Deep reinforcement learning (RL) has shown promising results for learning complex sequential decision-making behaviors in various environments from computer games, the game of Go, to simulated humanoids. However, most successes have been exclusively in simulation, and results in real-world applications such as robotics are limited, largely due to poor sample efficiency of typical deep RL algorithm and other challenges. In this talk, I present essential components for deep reinforcement learning in the wild. First, I will discuss methods improve performance and sample efficiency of the core RL algorithms, blurring the boundaries among classic model-based RL, off-policy and on-policy model-free RL. In the latter part, I illustrate other practical challenges for enabling autonomous learning agents in the real world, particularly that current RL formulations require constant human interventions for safety, resets, and reward engineering, and do not scale to learn diverse skills. I present our recent work to address those challenges and show pathways to achieve continually learning robots in the real world.
||Paper talk 2 by Yue Wang
Finite Sample Analysis of the GTD Policy Evaluation Algorithms in Markov Setting
||Invited talk 3 by Minlie Huang
Reinforcement Learning in Natural Language Processing and Search
Deep reinforcement learning has received much attention since the success of Alpha GO/Zero. In this talk, the speaker will present his research attempts on how deep reinforcement learning can be applied in solving natural language processing or search problems including discovering text structures, removing noise instances, correcting noisy data labels, and optimizing online, complex, and dynamic search systems. In these works, the speaker will demonstrate how typical NLP/Search problems can be formulated as sequential decision problems. These works share in common that under the setting of weak or indirect supervision, reinforcement learning performs well by leveraging two properties: the nature of trial-and-error with probabilistic exploration, and reward design that captures prior knowledge or domain expertise knowledge. The speaker will also share his experiences on how to make RL succeed in solving NLP/Search problems.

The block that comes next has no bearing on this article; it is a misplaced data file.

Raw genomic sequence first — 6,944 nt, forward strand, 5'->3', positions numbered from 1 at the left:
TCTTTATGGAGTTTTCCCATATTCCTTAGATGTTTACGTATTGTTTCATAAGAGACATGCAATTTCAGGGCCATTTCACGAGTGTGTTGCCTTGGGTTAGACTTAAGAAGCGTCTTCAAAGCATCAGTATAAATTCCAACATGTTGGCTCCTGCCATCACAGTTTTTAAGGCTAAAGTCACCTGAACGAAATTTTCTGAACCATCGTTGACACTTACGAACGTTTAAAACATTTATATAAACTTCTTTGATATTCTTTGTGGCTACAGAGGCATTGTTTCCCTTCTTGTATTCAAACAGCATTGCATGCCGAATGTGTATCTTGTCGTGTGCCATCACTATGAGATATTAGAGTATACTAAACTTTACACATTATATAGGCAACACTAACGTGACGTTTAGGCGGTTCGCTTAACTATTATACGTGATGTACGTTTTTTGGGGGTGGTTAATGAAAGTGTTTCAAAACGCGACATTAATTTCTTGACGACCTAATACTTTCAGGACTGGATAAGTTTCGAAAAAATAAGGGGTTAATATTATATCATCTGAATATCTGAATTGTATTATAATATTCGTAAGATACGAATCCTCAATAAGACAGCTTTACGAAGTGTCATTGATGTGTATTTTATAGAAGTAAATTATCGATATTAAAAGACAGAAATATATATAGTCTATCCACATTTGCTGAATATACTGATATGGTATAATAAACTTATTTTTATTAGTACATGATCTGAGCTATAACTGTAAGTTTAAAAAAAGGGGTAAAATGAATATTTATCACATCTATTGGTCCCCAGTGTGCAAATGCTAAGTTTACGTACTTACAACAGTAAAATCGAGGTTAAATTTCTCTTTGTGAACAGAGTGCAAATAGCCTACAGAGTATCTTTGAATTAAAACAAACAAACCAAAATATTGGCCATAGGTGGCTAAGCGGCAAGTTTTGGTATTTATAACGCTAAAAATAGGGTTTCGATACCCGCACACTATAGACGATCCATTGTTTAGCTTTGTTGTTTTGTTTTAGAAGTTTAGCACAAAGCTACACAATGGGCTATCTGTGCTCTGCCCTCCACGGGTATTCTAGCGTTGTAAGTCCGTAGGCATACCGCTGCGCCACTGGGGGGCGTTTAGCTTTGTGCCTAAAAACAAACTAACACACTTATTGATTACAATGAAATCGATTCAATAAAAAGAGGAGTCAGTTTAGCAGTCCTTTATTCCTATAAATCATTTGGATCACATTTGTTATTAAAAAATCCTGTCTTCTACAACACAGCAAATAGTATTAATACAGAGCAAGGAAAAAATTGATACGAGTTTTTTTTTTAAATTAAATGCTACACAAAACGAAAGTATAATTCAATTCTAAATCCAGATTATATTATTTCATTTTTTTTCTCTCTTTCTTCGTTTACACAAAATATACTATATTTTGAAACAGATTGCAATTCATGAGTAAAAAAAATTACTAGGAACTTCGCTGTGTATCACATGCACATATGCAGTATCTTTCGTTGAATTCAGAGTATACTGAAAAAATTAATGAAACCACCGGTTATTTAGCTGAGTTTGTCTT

||Invited talk 4 by Gergely Neu
A unified view of entropy-regularized Markov decision processes
Entropy regularization, while a standard technique in the online
learning toolbox, has only been recently discovered by the
reinforcement learning community: In recent years, numerous new
reinforcement learning algorithms have been derived using this
principle, largely independently of each other. So far, a general
framework for these algorithms has remained elusive. In this work, we
propose such a general framework for entropy-regularized
average-reward reinforcement learning in Markov decision processes
(MDPs). Our approach is based on extending the linear-programming
formulation of policy optimization in MDPs to accommodate convex
regularization functions. Our key result is showing that using the
conditional entropy of the joint state-action distributions as
regularization yields a dual optimization problem closely resembling
the Bellman optimality equations. This result enables us to formalize
a number of state-of-the-art entropy-regularized reinforcement
learning algorithms as approximate variants of Mirror Descent or Dual
Averaging, and thus to argue about the convergence properties of these
methods. In particular, we show that the exact version of the TRPO
algorithm of Schulman et al. (2015) actually converges to the optimal
policy, while the entropy-regularized policy gradient methods of Mnih
et al. (2016) may fail to converge to a fixed point.
||Paper talk 3 by Yan Zheng
A Deep Bayesian Policy Reuse Approach Against Non-Stationary Agents
||Invited talk 5 by Matteo Pirotta
Exploration Bonus for Regret Minimization in Reinforcement Learning
A sample-efficient RL agent must trade off the exploration needed to collect information about the environment, and the exploitation of the experience gathered so far to gain as much reward as possible. A popular strategy to deal with the exploration-exploitation dilemma (i.e., minimize regret) is to follow the optimism in the face of uncertainty (OFU) principle.
We present SCAL+, an optimistic algorithm that relies on an exploration bonus to efficiently balance exploration and exploitation in the infinite-horizon undiscounted setting. We show that all the exploration bonuses that were previously introduced in the RL literature explicitly exploit some form of prior knowledge associated to the specific setting (i.e., discounted of finite-horizon problems). In the infinite-horizon undiscounted case, there is no predefined parameter playing such a role. This makes the design of an exploration bonus very challenging. To overcome this limitation, we make the common assumption that the agent knows an upper-bound c on the span of the optimal bias.
We discuss the connections between the different settings and we prove that SCAL+ achieves the same theoretical guarantees of standard approaches (e.g., UCRL), with a much smaller computational complexity.
||Paper talk 4 by Hideaki Kano
Good Arm Identification via Bandit Feedback
||Paper talk 5 by Siyuan Li
An Optimal Online Method of Selecting Source Policies for Reinforcement Learning
Paul Weng, University of Michigan-Shanghai Jiao Tong University Joint Institute, China
Yang Yu Nanjing University, China
Zongzhang Zhang, Soochow University, China
Li Zhao, Microsoft Research Asia, China
LAMDA Group, National Key Laboratory for Novel Software Technology, Nanjing University